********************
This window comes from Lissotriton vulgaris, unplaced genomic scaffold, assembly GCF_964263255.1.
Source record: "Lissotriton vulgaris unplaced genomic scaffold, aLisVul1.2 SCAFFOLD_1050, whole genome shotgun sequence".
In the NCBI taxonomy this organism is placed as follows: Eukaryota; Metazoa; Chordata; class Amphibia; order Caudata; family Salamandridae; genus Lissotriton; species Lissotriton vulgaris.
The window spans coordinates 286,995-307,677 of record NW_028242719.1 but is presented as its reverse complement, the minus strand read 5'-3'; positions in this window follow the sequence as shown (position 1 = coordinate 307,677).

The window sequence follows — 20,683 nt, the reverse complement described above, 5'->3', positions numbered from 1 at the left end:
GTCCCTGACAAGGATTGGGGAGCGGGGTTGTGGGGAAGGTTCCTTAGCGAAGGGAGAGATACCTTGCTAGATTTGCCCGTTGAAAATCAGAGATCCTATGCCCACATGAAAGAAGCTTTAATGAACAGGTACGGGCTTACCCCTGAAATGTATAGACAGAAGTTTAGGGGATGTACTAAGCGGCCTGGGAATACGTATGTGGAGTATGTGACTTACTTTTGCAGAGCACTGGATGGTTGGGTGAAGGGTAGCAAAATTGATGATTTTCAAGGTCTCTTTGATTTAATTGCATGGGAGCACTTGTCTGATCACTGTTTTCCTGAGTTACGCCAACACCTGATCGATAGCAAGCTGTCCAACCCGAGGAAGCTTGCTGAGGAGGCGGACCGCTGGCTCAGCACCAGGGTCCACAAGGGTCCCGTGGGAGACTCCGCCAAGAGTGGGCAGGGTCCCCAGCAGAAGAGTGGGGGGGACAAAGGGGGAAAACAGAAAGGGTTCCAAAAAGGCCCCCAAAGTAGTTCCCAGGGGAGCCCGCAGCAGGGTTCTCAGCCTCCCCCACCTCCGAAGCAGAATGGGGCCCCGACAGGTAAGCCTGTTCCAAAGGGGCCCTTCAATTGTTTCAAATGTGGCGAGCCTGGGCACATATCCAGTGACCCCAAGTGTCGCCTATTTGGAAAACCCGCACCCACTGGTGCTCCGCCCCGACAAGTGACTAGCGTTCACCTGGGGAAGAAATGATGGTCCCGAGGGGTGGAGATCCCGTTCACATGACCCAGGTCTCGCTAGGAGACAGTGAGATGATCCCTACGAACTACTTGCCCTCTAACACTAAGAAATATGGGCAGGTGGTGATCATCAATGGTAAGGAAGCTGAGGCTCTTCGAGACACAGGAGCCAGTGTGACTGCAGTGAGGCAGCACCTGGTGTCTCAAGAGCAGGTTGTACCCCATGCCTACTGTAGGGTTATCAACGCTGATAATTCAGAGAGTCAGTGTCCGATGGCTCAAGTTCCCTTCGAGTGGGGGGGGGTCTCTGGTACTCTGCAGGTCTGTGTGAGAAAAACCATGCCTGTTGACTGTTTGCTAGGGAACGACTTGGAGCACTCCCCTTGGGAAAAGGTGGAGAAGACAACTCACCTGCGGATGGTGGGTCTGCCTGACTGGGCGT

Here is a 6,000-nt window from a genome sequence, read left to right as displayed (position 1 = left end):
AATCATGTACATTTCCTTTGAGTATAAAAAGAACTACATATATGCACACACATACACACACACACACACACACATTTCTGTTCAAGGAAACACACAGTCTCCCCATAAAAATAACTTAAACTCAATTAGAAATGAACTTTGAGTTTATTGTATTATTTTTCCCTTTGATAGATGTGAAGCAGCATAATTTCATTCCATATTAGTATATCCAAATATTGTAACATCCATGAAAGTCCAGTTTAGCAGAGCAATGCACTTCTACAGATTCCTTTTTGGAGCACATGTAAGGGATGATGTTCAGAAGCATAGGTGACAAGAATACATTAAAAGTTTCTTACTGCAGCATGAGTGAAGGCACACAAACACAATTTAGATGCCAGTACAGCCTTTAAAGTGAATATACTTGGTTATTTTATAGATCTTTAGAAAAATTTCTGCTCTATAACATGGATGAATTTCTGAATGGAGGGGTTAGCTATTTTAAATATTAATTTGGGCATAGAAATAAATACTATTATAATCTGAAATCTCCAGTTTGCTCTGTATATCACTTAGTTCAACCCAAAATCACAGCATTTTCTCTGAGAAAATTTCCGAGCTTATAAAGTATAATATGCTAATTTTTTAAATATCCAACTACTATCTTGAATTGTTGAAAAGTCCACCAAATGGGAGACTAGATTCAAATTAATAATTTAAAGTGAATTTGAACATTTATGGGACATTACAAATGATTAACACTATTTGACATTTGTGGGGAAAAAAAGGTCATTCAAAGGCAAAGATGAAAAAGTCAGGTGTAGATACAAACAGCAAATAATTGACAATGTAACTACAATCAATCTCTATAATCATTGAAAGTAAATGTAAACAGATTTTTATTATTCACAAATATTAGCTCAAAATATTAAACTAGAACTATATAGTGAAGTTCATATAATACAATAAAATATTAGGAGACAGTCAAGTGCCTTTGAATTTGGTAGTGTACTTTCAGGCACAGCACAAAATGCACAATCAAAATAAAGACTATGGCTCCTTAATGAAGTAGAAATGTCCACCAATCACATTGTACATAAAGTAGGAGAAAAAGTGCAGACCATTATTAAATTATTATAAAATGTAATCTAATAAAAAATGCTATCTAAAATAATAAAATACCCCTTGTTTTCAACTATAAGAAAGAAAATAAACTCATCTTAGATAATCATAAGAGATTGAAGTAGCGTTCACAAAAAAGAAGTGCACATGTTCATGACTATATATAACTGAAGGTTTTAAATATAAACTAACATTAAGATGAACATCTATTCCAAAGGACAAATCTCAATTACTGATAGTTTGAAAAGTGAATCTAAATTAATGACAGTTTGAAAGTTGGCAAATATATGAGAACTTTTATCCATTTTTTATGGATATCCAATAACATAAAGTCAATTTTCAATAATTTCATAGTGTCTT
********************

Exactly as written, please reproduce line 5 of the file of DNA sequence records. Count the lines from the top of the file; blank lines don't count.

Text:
The window sequence follows — 20,683 nt, the reverse complement described above, 5'->3', positions numbered from 1 at the left end: